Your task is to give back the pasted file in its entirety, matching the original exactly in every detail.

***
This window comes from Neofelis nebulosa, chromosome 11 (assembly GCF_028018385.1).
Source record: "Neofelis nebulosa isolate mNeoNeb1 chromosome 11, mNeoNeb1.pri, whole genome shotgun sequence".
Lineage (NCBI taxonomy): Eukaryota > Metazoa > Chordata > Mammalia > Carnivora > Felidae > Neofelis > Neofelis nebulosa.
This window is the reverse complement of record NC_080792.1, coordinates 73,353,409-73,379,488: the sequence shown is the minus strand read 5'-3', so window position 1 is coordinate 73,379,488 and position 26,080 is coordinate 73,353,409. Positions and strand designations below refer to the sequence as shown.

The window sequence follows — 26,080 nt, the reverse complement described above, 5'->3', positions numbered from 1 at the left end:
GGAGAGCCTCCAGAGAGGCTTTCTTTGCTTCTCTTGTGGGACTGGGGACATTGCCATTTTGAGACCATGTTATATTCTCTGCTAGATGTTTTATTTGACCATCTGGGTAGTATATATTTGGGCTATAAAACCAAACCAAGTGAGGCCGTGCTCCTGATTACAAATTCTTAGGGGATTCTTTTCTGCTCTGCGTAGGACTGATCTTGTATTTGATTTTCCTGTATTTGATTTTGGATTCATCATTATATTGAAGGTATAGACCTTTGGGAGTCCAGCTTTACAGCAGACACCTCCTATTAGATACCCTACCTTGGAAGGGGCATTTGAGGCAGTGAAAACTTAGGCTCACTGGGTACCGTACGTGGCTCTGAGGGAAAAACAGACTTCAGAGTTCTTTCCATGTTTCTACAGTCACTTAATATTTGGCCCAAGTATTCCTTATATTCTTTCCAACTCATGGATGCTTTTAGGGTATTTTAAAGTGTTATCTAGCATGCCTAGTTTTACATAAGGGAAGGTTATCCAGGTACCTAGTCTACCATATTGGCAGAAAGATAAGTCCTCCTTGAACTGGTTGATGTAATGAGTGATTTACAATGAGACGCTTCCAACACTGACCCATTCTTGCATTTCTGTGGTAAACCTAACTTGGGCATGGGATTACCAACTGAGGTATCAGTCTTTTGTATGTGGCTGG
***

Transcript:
This window comes from Neofelis nebulosa, chromosome 11 (assembly GCF_028018385.1).
Source record: "Neofelis nebulosa isolate mNeoNeb1 chromosome 11, mNeoNeb1.pri, whole genome shotgun sequence".
Lineage (NCBI taxonomy): Eukaryota > Metazoa > Chordata > Mammalia > Carnivora > Felidae > Neofelis > Neofelis nebulosa.
This window is the reverse complement of record NC_080792.1, coordinates 73,353,409-73,379,488: the sequence shown is the minus strand read 5'-3', so window position 1 is coordinate 73,379,488 and position 26,080 is coordinate 73,353,409. Positions and strand designations below refer to the sequence as shown.

The window sequence follows — 26,080 nt, the reverse complement described above, 5'->3', positions numbered from 1 at the left end:
GGAGAGCCTCCAGAGAGGCTTTCTTTGCTTCTCTTGTGGGACTGGGGACATTGCCATTTTGAGACCATGTTATATTCTCTGCTAGATGTTTTATTTGACCATCTGGGTAGTATATATTTGGGCTATAAAACCAAACCAAGTGAGGCCGTGCTCCTGATTACAAATTCTTAGGGGATTCTTTTCTGCTCTGCGTAGGACTGATCTTGTATTTGATTTTCCTGTATTTGATTTTGGATTCATCATTATATTGAAGGTATAGACCTTTGGGAGTCCAGCTTTACAGCAGACACCTCCTATTAGATACCCTACCTTGGAAGGGGCATTTGAGGCAGTGAAAACTTAGGCTCACTGGGTACCGTACGTGGCTCTGAGGGAAAAACAGACTTCAGAGTTCTTTCCATGTTTCTACAGTCACTTAATATTTGGCCCAAGTATTCCTTATATTCTTTCCAACTCATGGATGCTTTTAGGGTATTTTAAAGTGTTATCTAGCATGCCTAGTTTTACATAAGGGAAGGTTATCCAGGTACCTAGTCTACCATATTGGCAGAAAGATAAGTCCTCCTTGAACTGGTTGATGTAATGAGTGATTTACAATGAGACGCTTCCAACACTGACCCATTCTTGCATTTCTGTGGTAAACCTAACTTGGGCATGGGATTACCAACTGAGGTATCAGTCTTTTGTATGTGGCTGG